Frost Arch, by Kate Bloomfield, is the story of Avalon "Ava" Redding, a Fire MThis review first appeared on my review blog, The Book Drunkard.
Frost Arch, by Kate Bloomfield, is the story of Avalon "Ava" Redding, a Fire Mage who lives in a world where Humans are slaves, Mages are in charge, and how you live depends on how much power you have. Avalon, whose power is midlevel, moves to the city of Frost Arch, a place where curiosity and telling the truth can make your life very difficult. She works as a maid for the Forsythe household. While there, she becomes friends with a Healer, Jack Greenwood, and, with his help, raises the winged fox (named Hawthorne) that she rescues earlier in the story. As the novel goes on, Avalon's life repeatedly gets threatened with each secret she uncovers, from her Master's hidden collection, to the reason why Frost Arch is stuck in a constant winter. It all eventually leads to a deadly battle between Avalon and the most powerful Mage in all of Frost Arch.
Oh, Frost Arch...I wanted to like you so much. Your premise is so promising: magic, mystery, clever animals, and an underdog main character...what could be better? Unfortunately, the delivery didn't live up to the promise. Even when I overlook the many spelling and grammar mistakes (which were truly excruciating), it's still impossible for me to like this book. One of the biggest marks against Frost Arch is its main character.
Avalon Redding is one of the most annoying characters I've ever had the misfortune to encounter. Almost all of her misfortunes are the result of her own selfishness, carelessness, and downright stupidity, and what's worse is that she and her friends barely even acknowledge it. In fact, I don't get why her friends even like her, let alone risk their lives for her. She constantly disregards other people's wishes, she gets angry at every little thing (especially when someone dares to tell her "no"), and she has an awful habit of pointing out the obvious and thinking she's "clever" or something. Now, I'm not saying that the main character of a story has to be good, or even likeable; on the contrary, unlikable characters can be just as interesting as the more pleasant ones, sometimes even more so. However, even the most unlikable protagonist should have something relatable or understandable about them; it shouldn't be the case that a character who the author clearly wants you to like is so annoying that you have to stop reading every 10 pages.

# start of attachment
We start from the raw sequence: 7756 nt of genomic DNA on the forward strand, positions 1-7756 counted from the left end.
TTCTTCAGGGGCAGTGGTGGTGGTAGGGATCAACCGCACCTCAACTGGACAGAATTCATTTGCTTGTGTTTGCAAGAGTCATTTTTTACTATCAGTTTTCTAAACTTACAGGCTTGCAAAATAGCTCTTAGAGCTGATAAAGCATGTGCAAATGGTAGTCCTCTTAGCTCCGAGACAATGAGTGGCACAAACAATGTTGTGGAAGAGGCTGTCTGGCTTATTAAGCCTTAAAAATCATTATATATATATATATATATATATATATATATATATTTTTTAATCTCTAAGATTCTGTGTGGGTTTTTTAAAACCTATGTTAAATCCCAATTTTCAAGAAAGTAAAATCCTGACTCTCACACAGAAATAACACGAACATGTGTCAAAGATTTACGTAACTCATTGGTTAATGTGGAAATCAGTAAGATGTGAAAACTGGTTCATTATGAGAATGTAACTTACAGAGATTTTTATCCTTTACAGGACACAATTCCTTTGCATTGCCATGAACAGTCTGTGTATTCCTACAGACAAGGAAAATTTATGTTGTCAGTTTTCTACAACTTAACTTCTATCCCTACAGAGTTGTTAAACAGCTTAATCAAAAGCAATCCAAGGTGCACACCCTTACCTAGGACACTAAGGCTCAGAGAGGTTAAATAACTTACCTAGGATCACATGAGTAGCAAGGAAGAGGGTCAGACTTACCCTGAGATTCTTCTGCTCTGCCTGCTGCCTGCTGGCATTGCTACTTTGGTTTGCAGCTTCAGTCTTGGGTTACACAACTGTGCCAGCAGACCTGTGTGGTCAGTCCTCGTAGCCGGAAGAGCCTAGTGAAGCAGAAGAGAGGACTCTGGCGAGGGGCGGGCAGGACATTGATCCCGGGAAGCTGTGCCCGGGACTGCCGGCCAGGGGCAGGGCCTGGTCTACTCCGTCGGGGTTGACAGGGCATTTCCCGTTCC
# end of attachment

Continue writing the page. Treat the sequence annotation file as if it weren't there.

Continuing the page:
Something else that really bothered me about Frost Arch is the fact that Bloomfield (or at least, Avalon) seems to think that "ugly" = bad, or otherwise undeserving of affection. There are several points in the book where Avalon, sometimes accompanying Jack, sometimes not, has to interact with the woman who runs the town's post office. Avalon is so repulsed by the appearance of this woman, who is described as a "large, older woman with long, grey fly away hair," that, when Jack flirts with and jokes around with her, calling her a "lovely lady," Avalon's first thoughts are "this Gretchen was far from lovely. She reminded me of a pug-dog. She even seemed to have a moustache." She starts to feel guilty, but the feeling doesn't last. The next time we see Gretchen, there are mentions of wobbling double chins, plump figures, and of course (and this is more on Bloomfield than Avalon), a "mouth full of pastry." Earlier, Avalon even shudders at the thought of being friendly with her. Strangely, the "ugly = unloveable" mentality doesn't really go the other way. Two of the main villains are described as being very good-looking, even when they hurt Avalon. But then, maybe that's part of the reason I don't like this aspect of Frost Arch; there's so much description of physical beauty, and the awe that Avalon feels when she sees a pretty face, that it's almost like Bloomfield's main priority was always physical description first, story second. In fact, every time the character Raeven appears, there's always a pages-long description of just how amazingly beautiful she is.